Writing as a second job doesn’t work without deadlines.
There are so many other factors in life that conspire to distract us, that we need some kind of tangible goal to keep us moving. “I’ll have half the book revised by the end of the month” or “I’ll write ten flash fiction stories this quarter.” In my case it’s, “I’m going to self publish my non-fiction project by the end of October.”
Six months was always a tight goal, one that required a lot more extra-curricular effort than my typical fiction project. Still setting these kinds of goals are what makes us better as a writer, forces us to find new resources from without and within. Whether it’s a blog post, or a book, having a set time where you hit “publish” is a surprisingly good motivator.
It doesn’t feel good when you move that goal, after having shot for it for so many months. But sometimes it’s necessary to take that extra beat to put out the product you really want.
Sometimes a blog post doesn’t work the day I’m writing it, and I kick the idea down the road a day or two. Sometimes life knocks you down with a cold that kills a week of work, or sometimes you just know something is not ready yet. It’s close, but not quite.
It might be tempting to try to force it, to cram every last bit of effort into just getting it out the door. But as we all know, creative work, even creative non-fiction, is something that can’t be forced. There’s working hard toward achieving a goal, and then there’s settling for something lesser.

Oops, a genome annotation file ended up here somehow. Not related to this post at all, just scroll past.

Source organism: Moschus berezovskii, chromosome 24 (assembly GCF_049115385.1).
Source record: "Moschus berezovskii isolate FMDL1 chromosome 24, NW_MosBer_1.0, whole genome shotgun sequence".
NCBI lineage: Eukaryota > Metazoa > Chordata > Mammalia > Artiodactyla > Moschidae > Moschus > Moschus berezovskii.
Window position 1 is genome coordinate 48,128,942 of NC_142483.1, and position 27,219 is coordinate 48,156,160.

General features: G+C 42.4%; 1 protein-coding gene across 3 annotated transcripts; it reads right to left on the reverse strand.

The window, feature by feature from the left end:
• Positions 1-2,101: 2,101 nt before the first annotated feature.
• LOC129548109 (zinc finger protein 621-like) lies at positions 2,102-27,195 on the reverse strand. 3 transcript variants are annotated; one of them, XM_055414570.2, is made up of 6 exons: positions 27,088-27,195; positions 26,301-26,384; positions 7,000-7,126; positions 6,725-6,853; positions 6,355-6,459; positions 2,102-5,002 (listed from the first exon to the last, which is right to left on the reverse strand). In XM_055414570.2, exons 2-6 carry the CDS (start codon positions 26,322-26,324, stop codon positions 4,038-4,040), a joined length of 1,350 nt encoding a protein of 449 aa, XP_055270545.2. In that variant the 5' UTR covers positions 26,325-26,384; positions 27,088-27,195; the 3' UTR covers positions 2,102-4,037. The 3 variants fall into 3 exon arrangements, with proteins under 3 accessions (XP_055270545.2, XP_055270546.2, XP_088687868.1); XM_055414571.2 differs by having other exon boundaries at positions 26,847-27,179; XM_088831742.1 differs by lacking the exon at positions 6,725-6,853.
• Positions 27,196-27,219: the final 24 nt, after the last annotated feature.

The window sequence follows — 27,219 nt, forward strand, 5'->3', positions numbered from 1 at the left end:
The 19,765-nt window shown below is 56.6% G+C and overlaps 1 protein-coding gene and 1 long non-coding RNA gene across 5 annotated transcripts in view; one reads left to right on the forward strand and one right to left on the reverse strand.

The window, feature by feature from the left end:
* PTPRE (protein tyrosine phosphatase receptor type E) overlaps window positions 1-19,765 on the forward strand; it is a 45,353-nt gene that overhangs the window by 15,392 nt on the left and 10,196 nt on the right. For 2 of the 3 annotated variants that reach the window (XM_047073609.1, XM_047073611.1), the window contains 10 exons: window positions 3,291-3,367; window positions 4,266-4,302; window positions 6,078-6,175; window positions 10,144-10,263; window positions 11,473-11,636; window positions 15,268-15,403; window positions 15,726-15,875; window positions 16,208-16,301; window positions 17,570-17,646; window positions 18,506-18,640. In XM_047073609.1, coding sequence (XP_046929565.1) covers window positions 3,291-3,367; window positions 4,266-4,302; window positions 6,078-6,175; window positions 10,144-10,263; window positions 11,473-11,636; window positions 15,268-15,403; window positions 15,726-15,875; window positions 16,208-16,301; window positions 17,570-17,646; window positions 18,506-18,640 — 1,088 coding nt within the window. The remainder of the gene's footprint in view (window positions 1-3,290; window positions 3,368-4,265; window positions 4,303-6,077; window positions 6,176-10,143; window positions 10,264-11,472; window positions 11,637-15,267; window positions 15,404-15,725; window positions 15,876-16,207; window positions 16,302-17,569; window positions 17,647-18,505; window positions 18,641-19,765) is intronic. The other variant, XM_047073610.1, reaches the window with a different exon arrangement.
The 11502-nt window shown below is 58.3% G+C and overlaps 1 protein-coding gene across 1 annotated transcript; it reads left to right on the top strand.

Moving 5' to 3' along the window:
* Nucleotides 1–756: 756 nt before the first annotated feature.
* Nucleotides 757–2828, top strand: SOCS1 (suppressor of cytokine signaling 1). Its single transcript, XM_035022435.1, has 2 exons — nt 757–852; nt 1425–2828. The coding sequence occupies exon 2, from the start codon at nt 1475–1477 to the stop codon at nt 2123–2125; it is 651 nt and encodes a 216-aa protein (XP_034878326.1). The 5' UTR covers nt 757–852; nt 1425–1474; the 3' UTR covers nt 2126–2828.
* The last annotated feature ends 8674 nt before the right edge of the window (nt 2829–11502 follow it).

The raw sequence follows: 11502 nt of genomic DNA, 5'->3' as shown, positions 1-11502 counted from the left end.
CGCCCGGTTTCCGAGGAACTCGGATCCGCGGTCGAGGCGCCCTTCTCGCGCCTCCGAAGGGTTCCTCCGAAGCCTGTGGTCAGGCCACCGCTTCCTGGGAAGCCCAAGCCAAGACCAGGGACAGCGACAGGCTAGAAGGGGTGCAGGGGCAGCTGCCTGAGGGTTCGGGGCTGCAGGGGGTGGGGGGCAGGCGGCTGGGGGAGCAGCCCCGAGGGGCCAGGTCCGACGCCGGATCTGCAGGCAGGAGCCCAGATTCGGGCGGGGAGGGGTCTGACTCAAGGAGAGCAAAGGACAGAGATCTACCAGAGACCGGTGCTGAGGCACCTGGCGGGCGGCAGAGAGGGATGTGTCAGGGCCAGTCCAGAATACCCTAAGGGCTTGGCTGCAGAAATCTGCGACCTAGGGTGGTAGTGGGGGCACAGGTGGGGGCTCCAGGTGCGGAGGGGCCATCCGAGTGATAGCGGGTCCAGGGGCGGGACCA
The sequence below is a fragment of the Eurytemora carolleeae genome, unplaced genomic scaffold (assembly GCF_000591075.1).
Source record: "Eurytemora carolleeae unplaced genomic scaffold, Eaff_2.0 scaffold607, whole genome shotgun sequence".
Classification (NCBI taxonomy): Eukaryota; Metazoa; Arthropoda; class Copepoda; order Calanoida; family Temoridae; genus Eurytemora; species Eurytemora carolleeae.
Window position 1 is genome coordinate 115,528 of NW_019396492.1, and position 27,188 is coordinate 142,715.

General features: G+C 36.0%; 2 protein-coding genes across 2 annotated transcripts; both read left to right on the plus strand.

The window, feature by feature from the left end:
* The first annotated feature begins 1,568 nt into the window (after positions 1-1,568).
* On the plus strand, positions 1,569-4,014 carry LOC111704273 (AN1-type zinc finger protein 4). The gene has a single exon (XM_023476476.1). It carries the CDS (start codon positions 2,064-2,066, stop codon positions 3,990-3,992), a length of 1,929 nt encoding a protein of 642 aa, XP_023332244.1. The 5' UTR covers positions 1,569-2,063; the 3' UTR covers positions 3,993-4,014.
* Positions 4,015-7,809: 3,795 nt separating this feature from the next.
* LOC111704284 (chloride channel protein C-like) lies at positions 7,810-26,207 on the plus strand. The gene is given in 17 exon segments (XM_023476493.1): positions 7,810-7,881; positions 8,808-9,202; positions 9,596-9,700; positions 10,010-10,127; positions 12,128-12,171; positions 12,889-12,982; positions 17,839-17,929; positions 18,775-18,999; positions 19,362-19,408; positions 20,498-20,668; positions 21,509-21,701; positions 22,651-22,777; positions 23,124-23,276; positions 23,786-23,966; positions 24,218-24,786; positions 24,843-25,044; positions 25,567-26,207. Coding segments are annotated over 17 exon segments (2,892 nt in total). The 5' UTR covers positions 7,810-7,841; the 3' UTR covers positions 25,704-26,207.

I don’t think you should move a goal too far, especially if you’re close. It doesn’t make sense to add three months to a six month project, when two weeks might just do the trick. If there’s a momentum that’s carried you this far, there’s no reason to try to slow it down.
But sometimes it’s okay to wait for the next round, to give yourself permission to take the time you need. Especially if you’re self-publishing, your deadlines are your own, intended to motivate you and move you forward, but not to bog you down and take the fun out of it.
When have you had to move a goal? Has the final product benefited from it?